English proverb of the day

"The negative side of the American Dream comes when people pursue success at any cost, which in turn destroys the vision and the dream "

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  • Topic of this Week: "EMOTIONAL DEPENDENCE (August 25, 2019)"

    People often confuse independence  with the ability to feed themselves only. In actual reality,  independence doesn’t necessarily mean being emotionally independent.
    So what is emotional dependence? To put it simply, emotional dependence  just as dangerous as drug addiction; hard as you may try, you fail to  give up a partner who mistreat you or your emotional state depends a lot  on how others treat you.
    I used to hear of a female professor,  who failed to abandon her husband although he beat her often. Later, I  learned that in the past, her father left his wife and his children, for  which she partly blamed herself. The break-up with the first husband  confirmed her feeling that she was not worth being loved. I am convinced  that her situation where the emotional independence has been long lost,  is obvious due to her troubled past experience.
    We can see many  other cases of emotional dependence in our real life. Some people never  cease to moan about being uncared for or spend hours longing for  messages from boyfriends or girlfriends without focusing on their study  or work. Also, some people easily lose temper at their colleagues’  feedback however constructive the comments are. When our emotional  states are vulnerable to any external forces, our life will be flung  into the world of turbulence where peace and happiness are never to be  found.
    What do you think? Come to Advance Hanoi this Sunday to voice your opinion and have fruitful discussion.

    1. What is emotional dependence in your own words? Give some examples of emotional dependence you know.
    2. How many types of emotional dependence are there? What type does great harm to your love life and career path?
    3. What are signs of emotional dependence?
    4. What are the causes of emotional dependence? To what extent does fear play a part in provoking emotional dependence?
    5. How can we achieve emotional independence?


    Prepared by: May Ng



    Enjoy and have a fruitful discussion! 

    See you on Sunday at 3 P.M.!


    Advance English club
    Address: Nguyen Cong Tru Secondary School – No. 8 Nguyen Truong To, Hanoi

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    (06:52:20 AM 04/04/2014)

     I sometimes browse through Twitter looking at things with the #English hash tag to re-tweet out to my followers. Today I came across this one:

    I clicked on the link, and found pretty much what I expected to find: a list of mistakes that English speakers make in written English. These are precisely the kind of points I used to teach to my American high school students.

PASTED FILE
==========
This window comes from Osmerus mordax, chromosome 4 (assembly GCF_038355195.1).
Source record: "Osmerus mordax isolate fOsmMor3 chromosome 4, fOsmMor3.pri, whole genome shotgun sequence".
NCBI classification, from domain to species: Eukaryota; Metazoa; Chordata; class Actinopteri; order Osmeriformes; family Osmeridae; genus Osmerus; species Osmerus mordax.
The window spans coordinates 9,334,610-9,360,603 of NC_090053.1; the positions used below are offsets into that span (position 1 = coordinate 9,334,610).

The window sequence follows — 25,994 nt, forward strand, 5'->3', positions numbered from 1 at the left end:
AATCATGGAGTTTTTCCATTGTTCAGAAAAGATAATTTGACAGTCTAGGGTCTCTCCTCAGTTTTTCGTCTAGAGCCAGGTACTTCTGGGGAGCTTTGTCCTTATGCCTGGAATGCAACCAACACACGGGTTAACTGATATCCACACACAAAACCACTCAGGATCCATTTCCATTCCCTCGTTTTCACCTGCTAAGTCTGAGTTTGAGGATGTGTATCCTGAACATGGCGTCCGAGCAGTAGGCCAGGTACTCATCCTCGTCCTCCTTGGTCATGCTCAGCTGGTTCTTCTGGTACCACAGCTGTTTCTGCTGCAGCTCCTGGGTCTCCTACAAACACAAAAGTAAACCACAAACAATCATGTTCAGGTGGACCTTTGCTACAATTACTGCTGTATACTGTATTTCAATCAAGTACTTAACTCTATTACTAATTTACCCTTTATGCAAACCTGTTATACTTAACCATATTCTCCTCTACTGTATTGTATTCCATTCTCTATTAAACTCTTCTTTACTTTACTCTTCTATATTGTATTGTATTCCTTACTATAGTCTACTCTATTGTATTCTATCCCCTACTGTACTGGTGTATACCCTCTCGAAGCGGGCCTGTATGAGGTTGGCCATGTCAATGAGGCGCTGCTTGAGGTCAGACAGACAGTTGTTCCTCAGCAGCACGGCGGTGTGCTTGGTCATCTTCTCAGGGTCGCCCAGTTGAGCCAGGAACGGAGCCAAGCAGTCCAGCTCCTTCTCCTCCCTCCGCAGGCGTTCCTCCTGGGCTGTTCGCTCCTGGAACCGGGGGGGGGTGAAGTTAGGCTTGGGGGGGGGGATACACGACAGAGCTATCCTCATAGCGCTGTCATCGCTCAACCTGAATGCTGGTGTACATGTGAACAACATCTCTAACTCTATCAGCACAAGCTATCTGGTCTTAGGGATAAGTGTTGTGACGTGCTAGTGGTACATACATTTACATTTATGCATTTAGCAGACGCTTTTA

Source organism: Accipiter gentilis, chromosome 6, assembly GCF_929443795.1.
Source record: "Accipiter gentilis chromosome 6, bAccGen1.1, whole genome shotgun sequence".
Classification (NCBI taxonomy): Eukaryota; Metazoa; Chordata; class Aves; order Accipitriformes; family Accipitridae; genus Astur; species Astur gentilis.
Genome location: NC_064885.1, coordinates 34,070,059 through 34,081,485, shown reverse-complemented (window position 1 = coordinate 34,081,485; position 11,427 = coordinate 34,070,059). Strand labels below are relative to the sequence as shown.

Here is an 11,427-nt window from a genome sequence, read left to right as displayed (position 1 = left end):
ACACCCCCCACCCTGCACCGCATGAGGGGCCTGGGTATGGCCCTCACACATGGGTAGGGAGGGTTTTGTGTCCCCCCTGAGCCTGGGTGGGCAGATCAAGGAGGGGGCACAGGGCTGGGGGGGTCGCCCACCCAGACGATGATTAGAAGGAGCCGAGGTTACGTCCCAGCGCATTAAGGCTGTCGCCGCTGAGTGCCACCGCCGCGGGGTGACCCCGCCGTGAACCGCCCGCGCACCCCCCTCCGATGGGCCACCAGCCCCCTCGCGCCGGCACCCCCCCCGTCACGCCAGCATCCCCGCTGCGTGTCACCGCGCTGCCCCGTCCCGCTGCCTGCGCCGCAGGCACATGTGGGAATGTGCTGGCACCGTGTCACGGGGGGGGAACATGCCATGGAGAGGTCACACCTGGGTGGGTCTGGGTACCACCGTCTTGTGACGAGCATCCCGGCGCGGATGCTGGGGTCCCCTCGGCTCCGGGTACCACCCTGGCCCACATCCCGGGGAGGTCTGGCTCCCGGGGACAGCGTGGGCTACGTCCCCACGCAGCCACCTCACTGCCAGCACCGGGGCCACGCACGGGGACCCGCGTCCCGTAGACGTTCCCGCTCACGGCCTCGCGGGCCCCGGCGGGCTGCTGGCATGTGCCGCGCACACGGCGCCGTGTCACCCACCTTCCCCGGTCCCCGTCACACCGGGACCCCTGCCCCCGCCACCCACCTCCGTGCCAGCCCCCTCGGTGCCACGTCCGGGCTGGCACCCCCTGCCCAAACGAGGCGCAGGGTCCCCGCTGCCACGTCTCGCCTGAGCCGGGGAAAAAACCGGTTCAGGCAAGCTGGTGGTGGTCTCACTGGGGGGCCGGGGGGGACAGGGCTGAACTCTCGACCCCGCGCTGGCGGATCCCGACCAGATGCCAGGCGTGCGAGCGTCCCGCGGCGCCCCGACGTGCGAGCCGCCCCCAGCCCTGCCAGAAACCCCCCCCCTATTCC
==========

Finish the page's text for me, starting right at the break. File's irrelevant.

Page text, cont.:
But these are NOT the mistakes that English learners need to focus on.

    The lists of English mistakes you read about in these lists come from writing and grammar teachers' frustrations with the writing of native students. Native students already know a language that they call "English". But their teachers have this other language that's also called "English" but is really a totally different form of the language. It's the form that is meant for formal written communication, and it's about 20-30 years out of date with the form that's actually used for written communication in the business world.

    So these mistakes are meant to point out the difference between Spoken English (which the students already know) and Essay English (which the teachers want them to learn).  Some of the favorite examples are:

    • lie / lay
    • they're / their / there
    • immigrate / emigrate

    The problems that English learners have are entirely different. The mistakes that they need to be pointed to are the ones where the language doesn't work the way that it seems like it should. Here are a few examples that I have noticed time and time again:

    • delicious - The word "delicious" isn't the most common word to describe tasty food. It's more common to say that food was "good".
    • so - "So" is usually used in a positive sense: "That's so great!" In negative sentences, it's better to use "not that", "not too", or "not very": "The speech wasn't that long. It wasn't too difficult to understand. It wasn't very interesting."
    • explain - "Explain" doesn't require a preposition afterwards: use "explain something", not "explain about something".

    The problem with teaching the native-speaker mistakes to English learners is that it can lead to speaking and writing that is far too formal. I often read something written by someone who obviously put a lot of classroom and textbook hours into their learning and think, "That sounds great - if you're talking to a robot." Of course, I try to make my comments a little more constructive than that, but the point is that overly formal languagecan make it hard for a person to cope in casual speech environments or to make social connections with other English speakers.

    So next time you see one of these lists of mistakes, take a minute and think about who it's really for.



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